Sunday, June 19, 2011

What's up with the May grays & June gloom? Who cares, cuz it's all about that ginormous gopher snake...

I don't get the weather...while the rest of the country seems to be in meteorological turmoil, we're stuck on cluck in a state of perpetual May grays & June gloom. Not that that's bad - I mean, foggy and overcast is not unusual this time of year, but the cooler than normal temps certainly is. We've had some afternoon clearings the last couple days, but I actually have the portable heater on right now as I'm typing this post - what's up with that? We're supposed to warm up into the 90s next week, but we shall see...

Now, on to the fun stuff. As usual, Hana was on the prowl today for all things four-legged (i.e., squirrels, bunnies, gophers & lizards) and two-legged (i.e., birds), so when she started lunging under the jade tree at the corner of the garage, I thought, well there she goes again after one of those darned lizards. What else would be lurking under that fleshy shrubbage? Anyhoo, not thinking much about it, and after Gil had maneuvered Hana away from the offending area, I grabbed a bag of bird seed to traipse off and refill the bird feeders. Just as I rounded the corner from the garage, however, I very, very abruptly came upon this visage and proceeded to screech out some rather choice 4-letter words:


Instead of a 4" lizard, Hana had flushed out a 4' snake. After my initial freak-out, I realized that there was no tell-tale rattle or triangular head on this guy to signify rattlesnake. In fact, this appeared to be a non-venomous Gopher Snake (exact species TBD), and anything that takes care of our gopher population is, in my book, a keeper! Unfortunately though, it looks like we'll now have to reenroll Hana in rattlesnake aversion training class. She went through the training about 3 years ago and is supposed to be wary of and avoid snakes in general. NOT!!! 

A few more critters around the grounds:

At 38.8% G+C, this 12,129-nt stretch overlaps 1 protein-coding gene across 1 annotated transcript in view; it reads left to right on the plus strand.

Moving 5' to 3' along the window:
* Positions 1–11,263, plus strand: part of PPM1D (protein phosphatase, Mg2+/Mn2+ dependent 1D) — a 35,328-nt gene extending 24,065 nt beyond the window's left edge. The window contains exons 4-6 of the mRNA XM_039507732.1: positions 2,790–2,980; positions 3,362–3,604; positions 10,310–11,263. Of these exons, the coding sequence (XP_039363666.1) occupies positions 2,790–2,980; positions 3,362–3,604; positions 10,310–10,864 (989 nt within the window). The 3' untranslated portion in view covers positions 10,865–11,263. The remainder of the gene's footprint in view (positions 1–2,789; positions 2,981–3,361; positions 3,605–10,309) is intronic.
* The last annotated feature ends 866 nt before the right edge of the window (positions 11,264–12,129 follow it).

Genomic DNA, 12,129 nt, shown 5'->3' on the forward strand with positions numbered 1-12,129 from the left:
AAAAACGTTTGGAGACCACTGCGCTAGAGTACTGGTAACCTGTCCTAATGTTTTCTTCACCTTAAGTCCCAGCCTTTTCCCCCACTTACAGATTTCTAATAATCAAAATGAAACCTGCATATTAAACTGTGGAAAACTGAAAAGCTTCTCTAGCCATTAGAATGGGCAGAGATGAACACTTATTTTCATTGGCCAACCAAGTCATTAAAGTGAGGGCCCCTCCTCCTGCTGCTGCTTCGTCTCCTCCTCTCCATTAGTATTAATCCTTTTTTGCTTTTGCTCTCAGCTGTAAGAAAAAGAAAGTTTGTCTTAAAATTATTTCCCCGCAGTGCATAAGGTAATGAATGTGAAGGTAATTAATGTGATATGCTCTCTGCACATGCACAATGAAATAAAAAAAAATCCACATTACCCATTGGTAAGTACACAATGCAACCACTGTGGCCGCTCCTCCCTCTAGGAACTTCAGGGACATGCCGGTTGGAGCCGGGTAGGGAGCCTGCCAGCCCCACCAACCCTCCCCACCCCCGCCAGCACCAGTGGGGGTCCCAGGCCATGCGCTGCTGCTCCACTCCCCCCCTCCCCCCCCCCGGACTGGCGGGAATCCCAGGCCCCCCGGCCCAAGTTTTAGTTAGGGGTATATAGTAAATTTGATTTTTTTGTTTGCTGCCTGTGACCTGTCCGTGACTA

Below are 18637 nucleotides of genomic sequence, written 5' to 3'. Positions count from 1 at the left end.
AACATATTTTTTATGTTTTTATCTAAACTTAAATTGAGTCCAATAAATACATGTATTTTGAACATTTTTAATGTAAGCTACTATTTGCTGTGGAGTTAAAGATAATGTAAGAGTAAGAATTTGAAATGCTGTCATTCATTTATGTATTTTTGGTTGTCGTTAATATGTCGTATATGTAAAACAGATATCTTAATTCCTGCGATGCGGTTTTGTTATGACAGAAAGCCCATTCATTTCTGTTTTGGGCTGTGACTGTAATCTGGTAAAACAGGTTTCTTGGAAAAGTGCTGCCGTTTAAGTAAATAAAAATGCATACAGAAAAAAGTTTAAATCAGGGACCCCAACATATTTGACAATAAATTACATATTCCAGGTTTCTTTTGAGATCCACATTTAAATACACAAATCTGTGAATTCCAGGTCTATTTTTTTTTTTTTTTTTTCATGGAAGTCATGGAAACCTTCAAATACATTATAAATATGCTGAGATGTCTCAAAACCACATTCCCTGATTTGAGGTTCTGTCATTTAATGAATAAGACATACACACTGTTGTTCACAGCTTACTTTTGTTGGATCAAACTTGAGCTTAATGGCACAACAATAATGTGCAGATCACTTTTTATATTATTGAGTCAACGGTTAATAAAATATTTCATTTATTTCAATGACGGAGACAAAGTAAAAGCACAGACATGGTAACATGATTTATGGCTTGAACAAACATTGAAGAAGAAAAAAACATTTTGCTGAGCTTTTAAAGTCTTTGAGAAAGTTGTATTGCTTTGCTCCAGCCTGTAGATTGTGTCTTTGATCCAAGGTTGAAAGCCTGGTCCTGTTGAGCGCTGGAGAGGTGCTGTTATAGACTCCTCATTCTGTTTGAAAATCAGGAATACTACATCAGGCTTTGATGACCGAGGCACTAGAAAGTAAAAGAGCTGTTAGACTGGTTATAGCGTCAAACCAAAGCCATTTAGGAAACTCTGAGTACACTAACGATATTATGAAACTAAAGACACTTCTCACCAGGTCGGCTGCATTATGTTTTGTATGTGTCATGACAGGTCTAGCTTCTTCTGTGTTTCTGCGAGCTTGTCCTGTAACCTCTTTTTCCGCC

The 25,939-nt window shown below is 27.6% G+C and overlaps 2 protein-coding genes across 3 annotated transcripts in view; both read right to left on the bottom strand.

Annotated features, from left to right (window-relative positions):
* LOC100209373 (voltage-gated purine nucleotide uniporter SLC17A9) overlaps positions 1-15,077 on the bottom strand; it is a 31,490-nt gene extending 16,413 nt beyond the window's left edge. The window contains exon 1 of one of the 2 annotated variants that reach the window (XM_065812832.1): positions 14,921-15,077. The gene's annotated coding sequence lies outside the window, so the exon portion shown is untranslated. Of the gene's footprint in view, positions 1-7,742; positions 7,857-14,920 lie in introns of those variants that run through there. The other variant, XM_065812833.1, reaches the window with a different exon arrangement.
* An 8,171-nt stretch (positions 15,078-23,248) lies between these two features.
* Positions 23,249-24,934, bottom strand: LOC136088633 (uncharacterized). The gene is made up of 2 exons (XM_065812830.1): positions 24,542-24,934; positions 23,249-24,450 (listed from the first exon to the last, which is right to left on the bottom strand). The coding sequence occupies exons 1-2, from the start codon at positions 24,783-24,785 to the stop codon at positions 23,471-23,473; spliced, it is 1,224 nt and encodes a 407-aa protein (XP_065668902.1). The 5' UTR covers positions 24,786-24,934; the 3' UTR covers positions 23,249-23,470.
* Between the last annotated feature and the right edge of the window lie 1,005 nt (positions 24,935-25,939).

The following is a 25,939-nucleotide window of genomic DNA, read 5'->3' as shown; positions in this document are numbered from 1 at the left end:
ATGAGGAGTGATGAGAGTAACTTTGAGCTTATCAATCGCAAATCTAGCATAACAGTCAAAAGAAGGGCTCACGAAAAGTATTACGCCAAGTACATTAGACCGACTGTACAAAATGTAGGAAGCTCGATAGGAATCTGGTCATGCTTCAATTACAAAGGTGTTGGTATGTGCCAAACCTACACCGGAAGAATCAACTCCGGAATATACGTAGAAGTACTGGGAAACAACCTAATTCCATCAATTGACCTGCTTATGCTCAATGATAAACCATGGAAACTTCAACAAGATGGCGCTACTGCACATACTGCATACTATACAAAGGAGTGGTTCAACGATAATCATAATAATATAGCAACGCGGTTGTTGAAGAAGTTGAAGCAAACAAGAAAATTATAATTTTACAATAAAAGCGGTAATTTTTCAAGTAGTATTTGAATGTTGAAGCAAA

6/15/11 Baby bunny on the back patio. The rabbit population is nothing short of phenomenal this year. So cute...but we've spent a small fortune buying chicken wire and Cridder Ridder to keep these guys from mowing down our plants.

A very tiny (Deer or Harvest?) mouse in one of the flower beds. 

Now, onto the natives that have been blooming in the garden. The desert plants have, surprisingly, done well despite our overcast spring:

6/12/11 Apache Plume (Fallugia paradoxa).

6/3/11 Mojave Sandwort (Arenaria macradenia) and Gooseberry-leaf Globemallow (Sphaeralcea grossularifolia).

6/10/11 Gooseberry-leaf Globemallow (Sphaeralcea grossularifolia), Tufted Evening Primrose (Oenothera caespitosa ssp. marginata), and 'Blue Flame' Giant Purple Sage (Salvia pachyphylla). 

6/10/11 Palmer's Penstemon (Penstemon palmeri).

6/17/11 Mojave Sage (Salvia mohavensis).

6/3/11 Matilija Poppy (Romneya coulteri).

6/3/11 'Winnifred Gilman' Cleveland's Sage (Salvia clevelandii).

6/10/11 Antioch Dunes Evening Primrose (Oenothera deltoides ssp. howellii).

6/10/11 Desert Columbine (Aquilegia shockleyi).

6/3/11 California Brodiaea (Brodiaea californica).

5/27/11 Crown Brodiaea (Brodiaea coronaria).


5/30/11 Rose Snapdragon (Antirrhinum multiflorum). 

5/30/11 Woodland Strawberry (Fragaria vesca), naturalized in the herb garden. The fruits are really, super tiny and tart-sweet in flavor.

5/16/11 Clarkias (C. amoena, C. rubicunda blasdalei, C. purpurea quadrivulnera, C. unguiculata), which have reseeded themselves in this wildflower bed for the past two seasons. 

6/12/11 Botta's Clarkia/Farewell-to-Spring (Clarkia bottae). Purchased the seeds from Larner's Seeds last year, and sowed them (along with Tidy Tips, Owl's Clover, and Birds Eye Gilia) in a new area I'm cultivating with native grasses (California Fescue, Purple Needlegrass, Clustered Field Sedge, & Eyebrow grass-Bouteloua gracilis). 

6/17/11 Oak Titmouse.